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NASA short-lists six candidates for future missions

Shall we launch a telescope in a balloon? Or an X-ray to the ISS? One will happen by 2022

By Simon Sharwood, 10 Aug 2017

NASA has published a shortlist of six missions its considering for launch from the year 2022.

All are part of the space agency's “Explorers Program”, which aims to do heliophysics and astrophysics on modest budgets. The program runs “Medium-Class” missions with a budget cap of US$250m and “Missions of Opportunity” that get just $70m to play with. Over 90 Explorer missions have run since the first in 1958.

The Medium-Class missions NASA's decided to fling some exploratory cash at are:

  • Arcus – an effort to explore “the formation and evolution of stars, galaxies and clusters of galaxies using high-resolution X-ray spectroscopy to characterize the interactions between these objects and the diffuse million-degrees gas that surrounds and permeates them”;
  • Fast INfrared Exoplanet Spectroscopy Survey Explorer (FINESSE) – an effort to “investigate the processes that govern planet formation and global climate, and probe the mechanisms that establish atmospheric chemical composition and shape atmospheric evolution. It would perform transit spectroscopy of at least 500 exoplanet atmospheres in the visible and near infrared range for planets
  • SPHEREx – AKA the 'Spectro-Photometer for the History of the Universe, Epoch of Reionization, and Ices Explorer' This mission would “perform an all-sky near-infrared spectral survey to probe the origin of the universe, explore the origin and evolution of galaxies, and explore whether planets around other stars could harbor life.”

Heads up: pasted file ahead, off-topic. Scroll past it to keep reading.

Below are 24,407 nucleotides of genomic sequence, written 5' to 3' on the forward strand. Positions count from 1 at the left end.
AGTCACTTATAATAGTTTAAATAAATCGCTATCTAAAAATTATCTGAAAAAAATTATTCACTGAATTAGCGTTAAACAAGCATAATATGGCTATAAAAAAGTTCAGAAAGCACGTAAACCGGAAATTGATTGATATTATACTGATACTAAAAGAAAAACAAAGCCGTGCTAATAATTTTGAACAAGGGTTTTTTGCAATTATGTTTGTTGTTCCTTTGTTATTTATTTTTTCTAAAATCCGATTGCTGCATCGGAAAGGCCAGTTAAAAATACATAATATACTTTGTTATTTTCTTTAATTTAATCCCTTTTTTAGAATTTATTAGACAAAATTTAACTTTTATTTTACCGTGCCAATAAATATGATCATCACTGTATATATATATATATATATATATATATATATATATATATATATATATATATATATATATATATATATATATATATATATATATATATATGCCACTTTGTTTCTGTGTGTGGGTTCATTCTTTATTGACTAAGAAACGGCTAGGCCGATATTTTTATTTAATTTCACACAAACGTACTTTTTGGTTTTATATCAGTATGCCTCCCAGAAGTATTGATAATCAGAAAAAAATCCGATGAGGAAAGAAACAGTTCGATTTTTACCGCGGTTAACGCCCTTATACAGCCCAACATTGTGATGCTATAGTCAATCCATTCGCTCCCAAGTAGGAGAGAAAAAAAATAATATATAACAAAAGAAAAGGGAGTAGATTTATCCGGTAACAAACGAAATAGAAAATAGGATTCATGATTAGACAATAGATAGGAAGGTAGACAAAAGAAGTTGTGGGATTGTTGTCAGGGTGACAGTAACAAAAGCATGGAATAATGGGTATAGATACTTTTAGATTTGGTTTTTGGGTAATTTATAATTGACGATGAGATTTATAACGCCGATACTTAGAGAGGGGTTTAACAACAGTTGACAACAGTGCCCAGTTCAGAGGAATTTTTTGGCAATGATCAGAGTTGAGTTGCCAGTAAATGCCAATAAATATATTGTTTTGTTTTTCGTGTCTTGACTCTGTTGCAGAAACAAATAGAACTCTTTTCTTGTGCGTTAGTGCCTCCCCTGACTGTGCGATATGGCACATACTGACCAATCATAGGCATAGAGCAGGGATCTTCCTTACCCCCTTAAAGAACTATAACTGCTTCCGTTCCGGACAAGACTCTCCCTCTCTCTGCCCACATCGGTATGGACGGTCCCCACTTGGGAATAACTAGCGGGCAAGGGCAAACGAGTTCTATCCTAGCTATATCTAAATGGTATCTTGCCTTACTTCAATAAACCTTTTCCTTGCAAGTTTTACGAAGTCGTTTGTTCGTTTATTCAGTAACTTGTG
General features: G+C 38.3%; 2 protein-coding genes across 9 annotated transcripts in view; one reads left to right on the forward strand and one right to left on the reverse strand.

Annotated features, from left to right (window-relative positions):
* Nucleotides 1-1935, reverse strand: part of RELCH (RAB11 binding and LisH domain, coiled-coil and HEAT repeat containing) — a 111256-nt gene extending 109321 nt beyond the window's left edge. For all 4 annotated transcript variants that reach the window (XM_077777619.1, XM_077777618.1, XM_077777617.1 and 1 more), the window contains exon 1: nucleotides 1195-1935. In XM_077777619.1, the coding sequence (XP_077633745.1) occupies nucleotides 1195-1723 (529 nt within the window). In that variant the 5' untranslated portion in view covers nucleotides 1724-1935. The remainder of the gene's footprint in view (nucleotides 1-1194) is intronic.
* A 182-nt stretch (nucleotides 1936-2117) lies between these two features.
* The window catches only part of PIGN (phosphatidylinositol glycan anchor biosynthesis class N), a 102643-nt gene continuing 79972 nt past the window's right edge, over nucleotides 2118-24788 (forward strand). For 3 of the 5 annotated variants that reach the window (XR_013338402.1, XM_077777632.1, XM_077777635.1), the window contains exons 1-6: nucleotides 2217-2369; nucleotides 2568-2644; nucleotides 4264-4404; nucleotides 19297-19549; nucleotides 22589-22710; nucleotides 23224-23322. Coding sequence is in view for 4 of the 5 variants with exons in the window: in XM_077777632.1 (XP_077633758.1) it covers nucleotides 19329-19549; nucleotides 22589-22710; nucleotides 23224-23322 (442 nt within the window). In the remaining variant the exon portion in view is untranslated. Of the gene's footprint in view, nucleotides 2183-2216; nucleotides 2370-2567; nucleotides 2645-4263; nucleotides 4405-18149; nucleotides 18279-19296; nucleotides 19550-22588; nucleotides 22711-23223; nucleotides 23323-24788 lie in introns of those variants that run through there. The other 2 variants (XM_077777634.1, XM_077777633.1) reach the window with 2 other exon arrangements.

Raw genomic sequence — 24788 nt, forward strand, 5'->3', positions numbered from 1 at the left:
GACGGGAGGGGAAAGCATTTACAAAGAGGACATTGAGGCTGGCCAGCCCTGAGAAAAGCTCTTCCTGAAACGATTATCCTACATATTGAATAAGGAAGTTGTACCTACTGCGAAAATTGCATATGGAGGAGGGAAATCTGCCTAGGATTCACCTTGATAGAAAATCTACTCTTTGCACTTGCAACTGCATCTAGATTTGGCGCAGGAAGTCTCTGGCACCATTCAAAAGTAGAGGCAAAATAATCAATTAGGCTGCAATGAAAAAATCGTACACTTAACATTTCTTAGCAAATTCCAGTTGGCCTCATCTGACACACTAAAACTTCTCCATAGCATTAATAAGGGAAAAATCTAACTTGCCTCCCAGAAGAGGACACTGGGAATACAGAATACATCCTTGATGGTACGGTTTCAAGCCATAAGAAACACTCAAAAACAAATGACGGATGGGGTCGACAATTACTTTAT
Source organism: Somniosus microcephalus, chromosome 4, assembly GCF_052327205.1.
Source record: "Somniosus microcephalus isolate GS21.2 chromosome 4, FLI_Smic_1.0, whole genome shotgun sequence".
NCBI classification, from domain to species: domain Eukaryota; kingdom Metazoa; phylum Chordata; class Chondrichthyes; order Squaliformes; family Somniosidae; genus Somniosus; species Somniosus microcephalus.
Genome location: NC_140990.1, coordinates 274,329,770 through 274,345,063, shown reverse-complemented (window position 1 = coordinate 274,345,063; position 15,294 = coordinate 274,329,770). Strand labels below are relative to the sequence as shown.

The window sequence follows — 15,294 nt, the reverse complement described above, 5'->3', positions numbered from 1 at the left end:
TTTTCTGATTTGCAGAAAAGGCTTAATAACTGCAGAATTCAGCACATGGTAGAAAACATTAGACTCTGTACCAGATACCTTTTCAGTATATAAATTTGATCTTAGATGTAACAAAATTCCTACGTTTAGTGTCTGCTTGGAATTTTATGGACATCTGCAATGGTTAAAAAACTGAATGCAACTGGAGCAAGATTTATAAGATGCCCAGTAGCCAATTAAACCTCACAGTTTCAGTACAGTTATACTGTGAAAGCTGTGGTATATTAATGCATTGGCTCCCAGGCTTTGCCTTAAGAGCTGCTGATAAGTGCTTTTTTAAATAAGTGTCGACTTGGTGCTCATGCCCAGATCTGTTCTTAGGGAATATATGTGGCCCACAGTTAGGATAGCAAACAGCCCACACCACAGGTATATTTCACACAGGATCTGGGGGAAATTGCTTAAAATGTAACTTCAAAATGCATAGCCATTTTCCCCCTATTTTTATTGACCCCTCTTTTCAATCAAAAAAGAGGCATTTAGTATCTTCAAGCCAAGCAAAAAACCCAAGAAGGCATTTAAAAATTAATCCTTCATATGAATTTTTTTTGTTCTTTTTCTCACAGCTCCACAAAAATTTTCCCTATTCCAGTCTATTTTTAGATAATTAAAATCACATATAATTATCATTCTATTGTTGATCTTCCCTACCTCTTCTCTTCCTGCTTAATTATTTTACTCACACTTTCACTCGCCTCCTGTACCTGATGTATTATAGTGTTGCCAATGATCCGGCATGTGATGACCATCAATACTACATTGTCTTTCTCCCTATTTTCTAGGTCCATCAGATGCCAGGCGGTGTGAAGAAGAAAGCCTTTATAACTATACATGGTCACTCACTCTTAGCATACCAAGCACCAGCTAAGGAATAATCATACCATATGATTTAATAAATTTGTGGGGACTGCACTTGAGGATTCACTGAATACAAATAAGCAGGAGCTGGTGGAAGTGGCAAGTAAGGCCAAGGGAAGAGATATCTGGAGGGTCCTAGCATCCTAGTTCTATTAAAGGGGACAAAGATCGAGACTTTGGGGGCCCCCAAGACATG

The Missions of Opportunity bidding for a green light are:

  • COSI-X – The Compton Spectrometer and Imager Explorer would launch a “small complete superpressure balloon” with “wide-field-of-view telescope designed to survey the gamma-ray sky at 0.2-5 MeV, performing high-resolution spectroscopy, wide-field imaging, and polarization measurements.” The mission would “map gamma-rays from antimatter around the Milky Way's center, as well as from newly-formed radioactive elements in the debris of stellar explosions.”
  • ISS-TAO – As the first acronym implies, the Transient Astrophysics Observer on the International Space Station would put a wide-field X-Ray on the ISS to “observe numerous events per year of X-ray transients related to compact objects. The mission’s primary goal is the detection of X-ray counterparts to gravitational waves produced by neutron stars merging with black holes and other neutron stars. Other targets would be supernova shocks, neutron star bursts, and high redshift gamma-ray bursts.”

NASA's already conditionally-selected a mission called “CASE”, or Contribution to ARIEL Spectroscopy of Exoplanets. CASE would provide “packaged detectors” to the ESA's planned Atmospheric Remote-sensing Exoplanet Large-survey (ARIEL). Doing so would help that effort's attempts “to understand the early stages of planetary and atmospheric formation during the nebular phase and the following few millions of years.”

Making this shortlist means the projects mentioned above have scored funding for a nine-month implementation concept study. More reviews await each project after that document is completed and assessed, but NASA is hopeful it will launch one of the missions above by the year 2022. ®

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